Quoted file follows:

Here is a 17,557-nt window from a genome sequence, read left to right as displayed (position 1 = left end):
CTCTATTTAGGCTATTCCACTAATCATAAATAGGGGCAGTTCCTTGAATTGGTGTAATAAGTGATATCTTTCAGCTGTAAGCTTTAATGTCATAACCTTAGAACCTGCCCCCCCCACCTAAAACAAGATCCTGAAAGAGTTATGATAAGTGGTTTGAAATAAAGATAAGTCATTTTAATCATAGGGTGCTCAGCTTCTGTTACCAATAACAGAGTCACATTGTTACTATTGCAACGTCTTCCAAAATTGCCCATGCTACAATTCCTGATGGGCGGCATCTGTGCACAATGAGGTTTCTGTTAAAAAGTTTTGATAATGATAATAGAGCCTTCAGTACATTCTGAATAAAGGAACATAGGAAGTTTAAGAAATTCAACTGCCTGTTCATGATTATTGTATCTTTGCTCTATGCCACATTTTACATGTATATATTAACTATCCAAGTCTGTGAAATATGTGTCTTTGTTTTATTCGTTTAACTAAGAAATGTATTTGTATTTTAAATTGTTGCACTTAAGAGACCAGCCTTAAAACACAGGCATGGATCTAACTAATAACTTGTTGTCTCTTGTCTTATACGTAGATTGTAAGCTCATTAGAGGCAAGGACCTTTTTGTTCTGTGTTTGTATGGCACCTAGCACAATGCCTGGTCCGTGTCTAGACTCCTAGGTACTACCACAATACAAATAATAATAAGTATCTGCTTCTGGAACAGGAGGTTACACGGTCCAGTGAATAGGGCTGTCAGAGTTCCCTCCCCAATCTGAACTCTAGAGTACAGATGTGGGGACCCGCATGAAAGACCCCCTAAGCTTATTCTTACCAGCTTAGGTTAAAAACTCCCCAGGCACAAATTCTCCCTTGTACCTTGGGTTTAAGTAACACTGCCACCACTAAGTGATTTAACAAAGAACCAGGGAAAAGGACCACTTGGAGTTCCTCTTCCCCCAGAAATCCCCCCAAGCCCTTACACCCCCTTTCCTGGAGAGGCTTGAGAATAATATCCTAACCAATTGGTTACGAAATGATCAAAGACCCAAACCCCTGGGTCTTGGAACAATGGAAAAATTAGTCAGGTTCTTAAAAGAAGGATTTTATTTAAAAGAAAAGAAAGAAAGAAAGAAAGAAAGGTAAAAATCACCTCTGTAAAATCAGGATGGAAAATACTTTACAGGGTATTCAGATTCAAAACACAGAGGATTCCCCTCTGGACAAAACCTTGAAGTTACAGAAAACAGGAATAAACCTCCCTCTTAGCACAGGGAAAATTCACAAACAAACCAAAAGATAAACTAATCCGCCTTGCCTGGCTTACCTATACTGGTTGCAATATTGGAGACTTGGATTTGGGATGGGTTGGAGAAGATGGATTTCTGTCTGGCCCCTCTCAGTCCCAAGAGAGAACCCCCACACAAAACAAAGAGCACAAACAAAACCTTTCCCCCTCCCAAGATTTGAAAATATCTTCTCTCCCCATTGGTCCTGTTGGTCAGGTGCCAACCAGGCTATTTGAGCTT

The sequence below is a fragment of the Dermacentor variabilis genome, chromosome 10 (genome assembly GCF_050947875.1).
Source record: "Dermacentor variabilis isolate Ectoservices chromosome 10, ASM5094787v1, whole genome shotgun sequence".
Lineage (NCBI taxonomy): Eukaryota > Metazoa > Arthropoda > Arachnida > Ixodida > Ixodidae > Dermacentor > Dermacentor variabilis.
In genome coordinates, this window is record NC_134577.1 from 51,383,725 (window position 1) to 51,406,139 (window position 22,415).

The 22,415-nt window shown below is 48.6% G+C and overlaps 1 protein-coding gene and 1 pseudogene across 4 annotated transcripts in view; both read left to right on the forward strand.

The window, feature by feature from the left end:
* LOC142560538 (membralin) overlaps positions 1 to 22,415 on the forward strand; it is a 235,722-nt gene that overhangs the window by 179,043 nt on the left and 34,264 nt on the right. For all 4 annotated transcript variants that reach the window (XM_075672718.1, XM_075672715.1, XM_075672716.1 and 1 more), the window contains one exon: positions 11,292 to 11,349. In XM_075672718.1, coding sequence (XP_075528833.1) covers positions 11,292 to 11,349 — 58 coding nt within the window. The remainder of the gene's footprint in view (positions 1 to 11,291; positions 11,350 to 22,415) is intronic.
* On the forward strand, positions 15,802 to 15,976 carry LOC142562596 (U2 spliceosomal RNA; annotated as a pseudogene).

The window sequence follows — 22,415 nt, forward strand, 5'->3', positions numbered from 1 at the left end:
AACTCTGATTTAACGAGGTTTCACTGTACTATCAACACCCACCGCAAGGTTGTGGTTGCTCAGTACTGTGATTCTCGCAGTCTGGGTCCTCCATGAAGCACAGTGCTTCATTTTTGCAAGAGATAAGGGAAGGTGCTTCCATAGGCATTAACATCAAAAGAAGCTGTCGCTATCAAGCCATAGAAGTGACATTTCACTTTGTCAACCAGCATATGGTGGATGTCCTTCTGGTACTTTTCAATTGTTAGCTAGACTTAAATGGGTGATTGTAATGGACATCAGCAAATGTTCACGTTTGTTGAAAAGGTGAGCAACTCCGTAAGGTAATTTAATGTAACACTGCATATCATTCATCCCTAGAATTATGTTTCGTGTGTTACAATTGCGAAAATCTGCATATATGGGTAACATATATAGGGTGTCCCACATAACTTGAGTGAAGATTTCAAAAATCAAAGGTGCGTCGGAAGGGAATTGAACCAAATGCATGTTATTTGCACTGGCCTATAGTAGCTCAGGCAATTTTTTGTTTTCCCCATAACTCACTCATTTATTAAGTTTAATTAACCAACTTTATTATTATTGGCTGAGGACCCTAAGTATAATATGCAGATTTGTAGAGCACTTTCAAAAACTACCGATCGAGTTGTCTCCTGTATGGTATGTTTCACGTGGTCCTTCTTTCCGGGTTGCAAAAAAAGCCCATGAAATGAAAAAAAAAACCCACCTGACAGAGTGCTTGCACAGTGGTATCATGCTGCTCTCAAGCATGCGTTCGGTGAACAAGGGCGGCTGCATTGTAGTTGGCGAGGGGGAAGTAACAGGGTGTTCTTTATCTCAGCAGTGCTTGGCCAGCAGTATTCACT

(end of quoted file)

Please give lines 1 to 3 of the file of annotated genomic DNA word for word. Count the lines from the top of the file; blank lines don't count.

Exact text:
Here is a 17,557-nt window from a genome sequence, read left to right as displayed (position 1 = left end):
CTCTATTTAGGCTATTCCACTAATCATAAATAGGGGCAGTTCCTTGAATTGGTGTAATAAGTGATATCTTTCAGCTGTAAGCTTTAATGTCATAACCTTAGAACCTGCCCCCCCCACCTAAAACAAGATCCTGAAAGAGTTATGATAAGTGGTTTGAAATAAAGATAAGTCATTTTAATCATAGGGTGCTCAGCTTCTGTTACCAATAACAGAGTCACATTGTTACTATTGCAACGTCTTCCAAAATTGCCCATGCTACAATTCCTGATGGGCGGCATCTGTGCACAATGAGGTTTCTGTTAAAAAGTTTTGATAATGATAATAGAGCCTTCAGTACATTCTGAATAAAGGAACATAGGAAGTTTAAGAAATTCAACTGCCTGTTCATGATTATTGTATCTTTGCTCTATGCCACATTTTACATGTATATATTAACTATCCAAGTCTGTGAAATATGTGTCTTTGTTTTATTCGTTTAACTAAGAAATGTATTTGTATTTTAAATTGTTGCACTTAAGAGACCAGCCTTAAAACACAGGCATGGATCTAACTAATAACTTGTTGTCTCTTGTCTTATACGTAGATTGTAAGCTCATTAGAGGCAAGGACCTTTTTGTTCTGTGTTTGTATGGCACCTAGCACAATGCCTGGTCCGTGTCTAGACTCCTAGGTACTACCACAATACAAATAATAATAAGTATCTGCTTCTGGAACAGGAGGTTACACGGTCCAGTGAATAGGGCTGTCAGAGTTCCCTCCCCAATCTGAACTCTAGAGTACAGATGTGGGGACCCGCATGAAAGACCCCCTAAGCTTATTCTTACCAGCTTAGGTTAAAAACTCCCCAGGCACAAATTCTCCCTTGTACCTTGGGTTTAAGTAACACTGCCACCACTAAGTGATTTAACAAAGAACCAGGGAAAAGGACCACTTGGAGTTCCTCTTCCCCCAGAAATCCCCCCAAGCCCTTACACCCCCTTTCCTGGAGAGGCTTGAGAATAATATCCTAACCAATTGGTTACGAAATGATCAAAGACCCAAACCCCTGGGTCTTGGAACAATGGAAAAATTAGTCAGGTTCTTAAAAGAAGGATTTTATTTAAAAGAAAAGAAAGAAAGAAAGAAAGAAAGGTAAAAATCACCTCTGTAAAATCAGGATGGAAAATACTTTACAGGGTATTCAGATTCAAAACACAGAGGATTCCCCTCTGGACAAAACCTTGAAGTTACAGAAAACAGGAATAAACCTCCCTCTTAGCACAGGGAAAATTCACAAACAAACCAAAAGATAAACTAATCCGCCTTGCCTGGCTTACCTATACTGGTTGCAATATTGGAGACTTGGATTTGGGATGGGTTGGAGAAGATGGATTTCTGTCTGGCCCCTCTCAGTCCCAAGAGAGAACCCCCACACAAAACAAAGAGCACAAACAAAACCTTTCCCCCTCCCAAGATTTGAAAATATCTTCTCTCCCCATTGGTCCTGTTGGTCAGGTGCCAACCAGGCTATTTGAGCTT

The sequence below is a fragment of the Dermacentor variabilis genome, chromosome 10 (genome assembly GCF_050947875.1).